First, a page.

Libraries were prepared from the DNA of mutants of Aspergillus nidulans constructed as described above. Chromosomal DNA was partially digested with restriction enzyme Sau3AI and inserted into BamHI-digested cosmid pKBY2. The insert size ranged from approximately 33-40 kilobase pairs. Cosmid pKBY2 is available from the ATCC under accession number 39898. A restriction site and function map of pKBY2 is provided in FIG. 1. All of the procedures used in the preparation of the libraries are standard to skilled artisans.

B. Isolation of CCFQ Resistance Genes

Cosmids were combined into groups of 24 and analyzed for their ability to transform A. nidulans FGSC237 to resistance to 1.5 μg/ml CCFQ A single cosmid was then isolated that also transformed A. nidulans FGSC237 to CCFQ resistance.

The A. nidulans transformations were carried out as described below.

C. A. nidulans Transformation Procedure

A 1-liter baffled flask containing 400 ml of glucose minimal media (see below) plus any necessary supplements was inoculated with 4×108 A. nidulans conidia. The culture was grown for approximately 15 hr at 30° C. and 250 rpm. The stage of the culture is critical. The mycelium should be light and fluffy looking. Protoplasts derived from overgrown cultures (small mycelial balls) transform much less efficiently.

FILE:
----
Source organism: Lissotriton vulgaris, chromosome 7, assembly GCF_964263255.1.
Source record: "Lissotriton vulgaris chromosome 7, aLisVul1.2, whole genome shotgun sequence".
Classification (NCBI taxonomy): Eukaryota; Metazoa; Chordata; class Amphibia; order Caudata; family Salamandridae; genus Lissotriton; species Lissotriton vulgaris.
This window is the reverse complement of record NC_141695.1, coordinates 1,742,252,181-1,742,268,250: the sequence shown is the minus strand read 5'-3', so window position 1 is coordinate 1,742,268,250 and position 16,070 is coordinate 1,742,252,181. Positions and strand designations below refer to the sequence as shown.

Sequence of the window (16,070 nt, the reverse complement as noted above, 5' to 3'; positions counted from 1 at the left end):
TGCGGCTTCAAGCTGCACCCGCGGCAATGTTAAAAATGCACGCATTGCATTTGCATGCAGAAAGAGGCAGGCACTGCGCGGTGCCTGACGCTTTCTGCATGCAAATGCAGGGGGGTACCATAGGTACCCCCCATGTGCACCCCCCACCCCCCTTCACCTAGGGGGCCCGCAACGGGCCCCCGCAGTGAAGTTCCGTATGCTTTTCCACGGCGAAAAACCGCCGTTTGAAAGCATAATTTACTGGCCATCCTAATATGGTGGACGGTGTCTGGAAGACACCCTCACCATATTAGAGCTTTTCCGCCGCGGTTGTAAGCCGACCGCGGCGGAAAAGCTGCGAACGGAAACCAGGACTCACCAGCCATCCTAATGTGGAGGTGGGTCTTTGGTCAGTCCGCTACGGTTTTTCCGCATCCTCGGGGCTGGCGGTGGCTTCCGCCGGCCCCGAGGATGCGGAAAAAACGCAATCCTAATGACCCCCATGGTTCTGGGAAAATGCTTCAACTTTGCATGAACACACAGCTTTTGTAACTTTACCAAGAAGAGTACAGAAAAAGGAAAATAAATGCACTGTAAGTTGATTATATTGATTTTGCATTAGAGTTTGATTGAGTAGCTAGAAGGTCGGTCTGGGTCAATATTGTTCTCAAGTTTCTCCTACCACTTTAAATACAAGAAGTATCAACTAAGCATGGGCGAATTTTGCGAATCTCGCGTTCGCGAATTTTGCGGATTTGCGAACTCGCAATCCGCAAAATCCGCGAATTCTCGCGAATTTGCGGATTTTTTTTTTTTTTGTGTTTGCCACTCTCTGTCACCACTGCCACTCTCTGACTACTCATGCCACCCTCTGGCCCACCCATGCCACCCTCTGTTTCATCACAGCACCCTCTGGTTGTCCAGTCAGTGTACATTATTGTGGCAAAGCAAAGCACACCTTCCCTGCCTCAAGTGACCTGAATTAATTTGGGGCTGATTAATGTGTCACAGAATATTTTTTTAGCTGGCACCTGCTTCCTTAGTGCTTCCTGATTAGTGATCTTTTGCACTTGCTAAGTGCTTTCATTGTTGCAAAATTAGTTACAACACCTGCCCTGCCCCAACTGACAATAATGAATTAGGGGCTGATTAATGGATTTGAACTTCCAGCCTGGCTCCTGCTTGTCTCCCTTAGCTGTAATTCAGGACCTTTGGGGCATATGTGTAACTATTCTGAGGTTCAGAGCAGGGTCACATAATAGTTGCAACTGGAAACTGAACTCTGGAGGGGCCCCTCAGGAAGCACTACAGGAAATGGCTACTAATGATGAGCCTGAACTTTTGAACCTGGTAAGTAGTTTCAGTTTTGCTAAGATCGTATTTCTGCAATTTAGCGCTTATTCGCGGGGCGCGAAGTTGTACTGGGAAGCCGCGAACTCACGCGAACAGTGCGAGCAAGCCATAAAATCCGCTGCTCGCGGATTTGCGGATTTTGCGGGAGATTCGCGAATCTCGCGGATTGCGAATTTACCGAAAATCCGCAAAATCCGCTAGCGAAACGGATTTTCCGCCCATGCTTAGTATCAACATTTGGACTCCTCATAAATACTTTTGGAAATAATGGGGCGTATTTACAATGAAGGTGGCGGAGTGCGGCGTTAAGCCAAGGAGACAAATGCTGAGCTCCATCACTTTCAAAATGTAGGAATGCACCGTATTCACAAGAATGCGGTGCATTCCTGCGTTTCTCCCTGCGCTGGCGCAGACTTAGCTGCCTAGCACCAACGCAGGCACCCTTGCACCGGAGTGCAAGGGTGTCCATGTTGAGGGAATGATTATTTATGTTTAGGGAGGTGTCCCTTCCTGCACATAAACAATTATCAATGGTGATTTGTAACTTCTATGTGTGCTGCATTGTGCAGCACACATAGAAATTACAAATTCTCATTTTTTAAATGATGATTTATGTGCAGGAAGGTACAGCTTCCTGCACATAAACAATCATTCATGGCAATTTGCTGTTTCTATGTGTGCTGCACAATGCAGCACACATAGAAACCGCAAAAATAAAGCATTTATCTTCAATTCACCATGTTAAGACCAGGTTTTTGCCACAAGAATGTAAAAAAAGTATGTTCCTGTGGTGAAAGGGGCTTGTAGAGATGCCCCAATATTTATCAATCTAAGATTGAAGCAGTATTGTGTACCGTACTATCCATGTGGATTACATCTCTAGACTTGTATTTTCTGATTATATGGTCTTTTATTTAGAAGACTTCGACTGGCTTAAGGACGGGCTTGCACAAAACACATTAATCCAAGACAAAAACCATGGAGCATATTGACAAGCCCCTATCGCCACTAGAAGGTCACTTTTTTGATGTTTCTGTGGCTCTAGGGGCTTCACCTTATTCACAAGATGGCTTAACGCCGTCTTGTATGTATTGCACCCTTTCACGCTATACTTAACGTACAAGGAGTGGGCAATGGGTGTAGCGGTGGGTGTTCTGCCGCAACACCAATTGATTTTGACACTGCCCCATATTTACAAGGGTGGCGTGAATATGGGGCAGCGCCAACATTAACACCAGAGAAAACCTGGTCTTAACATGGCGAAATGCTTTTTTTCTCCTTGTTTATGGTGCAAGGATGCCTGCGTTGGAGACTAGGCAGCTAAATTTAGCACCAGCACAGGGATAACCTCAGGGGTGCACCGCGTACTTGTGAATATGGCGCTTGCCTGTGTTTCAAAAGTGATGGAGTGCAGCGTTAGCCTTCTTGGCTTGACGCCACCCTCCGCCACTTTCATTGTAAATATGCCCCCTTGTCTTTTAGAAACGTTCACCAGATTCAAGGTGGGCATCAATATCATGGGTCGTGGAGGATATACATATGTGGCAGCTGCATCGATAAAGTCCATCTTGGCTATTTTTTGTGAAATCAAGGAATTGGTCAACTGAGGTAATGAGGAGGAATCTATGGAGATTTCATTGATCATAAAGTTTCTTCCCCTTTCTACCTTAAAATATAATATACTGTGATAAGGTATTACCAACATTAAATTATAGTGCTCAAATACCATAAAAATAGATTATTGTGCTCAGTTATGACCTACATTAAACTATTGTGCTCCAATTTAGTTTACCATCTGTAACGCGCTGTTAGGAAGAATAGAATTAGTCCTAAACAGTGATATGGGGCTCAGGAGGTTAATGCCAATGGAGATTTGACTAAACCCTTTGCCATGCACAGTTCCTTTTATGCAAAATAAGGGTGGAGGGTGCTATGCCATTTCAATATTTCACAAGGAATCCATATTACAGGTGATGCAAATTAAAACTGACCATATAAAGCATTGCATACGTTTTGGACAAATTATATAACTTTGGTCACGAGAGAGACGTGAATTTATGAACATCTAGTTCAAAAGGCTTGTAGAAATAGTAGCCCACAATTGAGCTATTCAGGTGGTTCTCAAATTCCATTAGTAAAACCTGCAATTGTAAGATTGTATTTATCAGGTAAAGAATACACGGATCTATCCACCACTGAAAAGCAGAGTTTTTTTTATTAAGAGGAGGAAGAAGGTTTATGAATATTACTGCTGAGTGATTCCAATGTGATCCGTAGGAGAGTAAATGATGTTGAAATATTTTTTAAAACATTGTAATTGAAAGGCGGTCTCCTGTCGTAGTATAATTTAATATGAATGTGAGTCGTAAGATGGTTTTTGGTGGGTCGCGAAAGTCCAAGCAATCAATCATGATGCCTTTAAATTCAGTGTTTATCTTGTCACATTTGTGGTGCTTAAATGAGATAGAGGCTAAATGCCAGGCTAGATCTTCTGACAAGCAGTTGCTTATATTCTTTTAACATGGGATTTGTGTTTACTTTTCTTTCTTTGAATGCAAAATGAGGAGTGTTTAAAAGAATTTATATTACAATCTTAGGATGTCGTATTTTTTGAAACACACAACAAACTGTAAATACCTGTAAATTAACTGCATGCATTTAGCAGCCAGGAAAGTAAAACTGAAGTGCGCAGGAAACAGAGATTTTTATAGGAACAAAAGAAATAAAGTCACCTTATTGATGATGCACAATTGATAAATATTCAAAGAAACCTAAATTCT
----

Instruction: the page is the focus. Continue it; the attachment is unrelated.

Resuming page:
The mycelia were harvested by filtration through Miracloth (Calbiochem Corp., P.O. Box 12087, San Diego, Calif. 92112) and washed with 200 ml of sterile water. The mycelia were transferred to a 50 ml conical tube and resuspended in 40 ml of 1.2M MgSO4/10mM NaPO4 (pH 5.8) by shaking and vortexing. Seventy-five mg of Novozyme 234 (Novo Nordisk Biolabs, Inc.) and 0.75 ml of beta-glucuronidase (Sigma Chemical Co.) were added to the mycelia and the mixture was incubated with slow rotation at 27° C. for 1.5-2.0 hr. The amount of Novozyme required can vary with the batch obtained from the supplier and the incubation time can vary between experiments. Protoplasting was monitored microscopically at timed intervals to insure optimum results. Vortexing the protoplast solution for a few seconds can reduce clumping and improve protoplast yield. Equal volumes of the protoplast solution were transferred into two 30 ml Sarstedt tubes and carefully overlayed with 8 ml of sterile ST buffer (ST=0.6M sorbitol/0.1M Tris-HCl, pH 7.0). The tubes were centrifuged at 4,000×g for 15 min at 20° C. in a swinging bucket rotor. Protoplasts were harvested from the interface and washed two times in 4 volumes of STC buffer (STC=1.2M sorbitol/10mM CaCl2/10mM Tris-HCl, pH 7.5). After each wash the protoplasts were recovered by centrifugation at 1,500×g for 10 min at 20° C. in a swinging bucket rotor. The protoplasts were resuspended in 1 ml of STC, counted in a haemocytometer and adjusted to a final concentration of 2×108 /ml. For transformation, 2-5 μg of DNA in less than 10 μl of water was added to 150 μl (3×107) protoplasts in a 1.5 ml Eppendorf tube. DNA and protoplasts were mixed and incubated at room temperature for 15 min. One ml of a polyethyleneglycol (PEG) solution (see PTC below) was then added and the solutions were thoroughly mixed and allowed to stand at room temperature for 15 min. The tubes were centrifuged for 4 min and as much as possible of the PEG solution was removed from the protoplast pellet. Protoplasts were resuspended in 1 ml of sterile YGS media (YGS=0.5% yeast extract/2.0% glucose/1.2M sorbitol) containing any supplements necessary for fungal growth and incubated at 27° C. for 2-3 hr with slow rotation. Cells were harvested by centrifugation for 3 min and resuspended in 150 μl of STC. 50 μl of this suspension were used to inoculate a single petri plate. The media on which the transformed fungi were selected consisted of glucose minimal media containing 1.2M sorbitol, any supplements that a transformed cell would need for growth (e.g., p-aminobenzoic acid was added to the media for transformations of strain FGSC237 with pKBY2-based vectors, but tryptophan was not added because any FGSC237 cell transformed with a cosmid containing pKBY2 should no longer require tryptophan) and 1.5 μg/ml CCFQ.